Models or stats, is science really dead

I emerged.. but scathed….. from an ignorance session where Ned Wakeman and I tried to discuss web3-4 “fractal semantic data integration, auto-ontology generation” with too few facts to share between us. it came to this:

To reason over what action to take next, for example which “merchandising offer” shall I place before this customer NOW, do I need a model of the world’s knowledge or do I just need to spot patterns ad-hoc. Today, it was put to me that models are for the birds and that they will never be fresh, complete general enough to be useful. This is not a new view! MIT robotics labs have abandoned some time ago, the attempts to give their robot bugs models of the world, and have instead allowed them to devise, from simple environmentally learned rules, how they should function. Google itself does remarkably well at answering questions without a “model of knowledge” and speech recognition improved remarkably when all the NLP/linguists were fired! If we look at the brain, there seems to be no place where a world model is stored and as we explore our daily lives, we don’t seem to search or querie a central “world model data-set” in our heads. So no models required it seems – just agile stats.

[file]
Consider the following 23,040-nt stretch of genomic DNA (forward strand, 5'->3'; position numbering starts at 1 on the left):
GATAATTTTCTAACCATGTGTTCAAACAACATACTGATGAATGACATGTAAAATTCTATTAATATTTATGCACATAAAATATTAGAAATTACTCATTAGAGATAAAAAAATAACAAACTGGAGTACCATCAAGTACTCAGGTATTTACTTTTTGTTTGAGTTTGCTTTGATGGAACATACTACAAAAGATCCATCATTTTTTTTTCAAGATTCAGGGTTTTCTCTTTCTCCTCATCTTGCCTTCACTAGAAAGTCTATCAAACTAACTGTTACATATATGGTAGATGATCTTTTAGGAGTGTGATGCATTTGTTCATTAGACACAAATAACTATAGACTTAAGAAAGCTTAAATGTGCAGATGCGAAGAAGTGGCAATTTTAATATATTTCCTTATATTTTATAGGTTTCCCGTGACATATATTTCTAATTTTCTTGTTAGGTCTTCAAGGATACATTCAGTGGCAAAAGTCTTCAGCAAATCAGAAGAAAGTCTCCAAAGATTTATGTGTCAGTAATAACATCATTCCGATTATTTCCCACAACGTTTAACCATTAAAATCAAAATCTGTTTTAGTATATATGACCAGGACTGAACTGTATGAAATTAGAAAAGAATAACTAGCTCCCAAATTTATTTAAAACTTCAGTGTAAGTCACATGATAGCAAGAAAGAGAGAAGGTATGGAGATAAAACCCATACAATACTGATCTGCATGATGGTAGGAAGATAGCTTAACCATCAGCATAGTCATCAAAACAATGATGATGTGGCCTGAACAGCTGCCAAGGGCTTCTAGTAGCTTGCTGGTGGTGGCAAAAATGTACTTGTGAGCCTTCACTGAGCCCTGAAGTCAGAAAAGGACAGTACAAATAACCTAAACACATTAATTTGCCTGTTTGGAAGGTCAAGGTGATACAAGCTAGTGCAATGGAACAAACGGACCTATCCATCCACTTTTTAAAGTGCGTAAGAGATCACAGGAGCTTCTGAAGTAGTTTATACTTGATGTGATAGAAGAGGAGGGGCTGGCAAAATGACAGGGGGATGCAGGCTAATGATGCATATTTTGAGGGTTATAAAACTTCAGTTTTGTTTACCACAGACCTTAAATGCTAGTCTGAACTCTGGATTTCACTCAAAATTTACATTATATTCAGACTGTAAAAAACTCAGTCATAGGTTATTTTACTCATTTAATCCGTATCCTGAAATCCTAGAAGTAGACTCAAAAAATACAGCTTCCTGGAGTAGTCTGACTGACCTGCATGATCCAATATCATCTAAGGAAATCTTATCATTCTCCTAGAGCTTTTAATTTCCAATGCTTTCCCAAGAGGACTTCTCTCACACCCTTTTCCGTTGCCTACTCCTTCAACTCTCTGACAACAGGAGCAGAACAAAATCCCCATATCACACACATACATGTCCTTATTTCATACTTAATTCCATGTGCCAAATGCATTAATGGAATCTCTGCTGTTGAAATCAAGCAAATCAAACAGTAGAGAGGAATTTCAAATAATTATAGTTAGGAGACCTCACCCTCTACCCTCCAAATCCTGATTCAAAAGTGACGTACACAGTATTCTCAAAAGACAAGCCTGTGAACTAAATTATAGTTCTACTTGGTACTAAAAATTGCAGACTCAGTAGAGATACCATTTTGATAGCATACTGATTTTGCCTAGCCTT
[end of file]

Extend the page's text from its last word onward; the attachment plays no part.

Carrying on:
However, True knowledge has made remarkable progress in modeling knowledge and making it useful. We should expect to see that by “blending data” ceverly, we can gain a power law efficacy where 2 facts plus another two facts can be added up to 6 facts. Ubisense is a stunning company selling ultra-fine-grain location tracking systems, with in-building models and fixed UWBand infrastructure, they can build unparalleled systems that would just not be practical with ad-hoc systems. Furthermore, we all know that in signal processing, it’s far far easier to pull a signal from the noise if you have an idea of what you are looking for WCDMA etc etc. Synature has used this to optimise advertising copy in a way that Google could never do by just crunching data raw.

So back to it – as the number of “semantic deals” rises – do we need knowledge structures for the semantic web, ontologies and models? or does the phrase auto-ontology mean something and/or will baysian statistics render our models irrelevant.  Where would you put your efforts and me my money?

As commented on my previous post – it would be nice to be able to see the “geography of this question and knowledge set” but for now… “for/Wired” – “against

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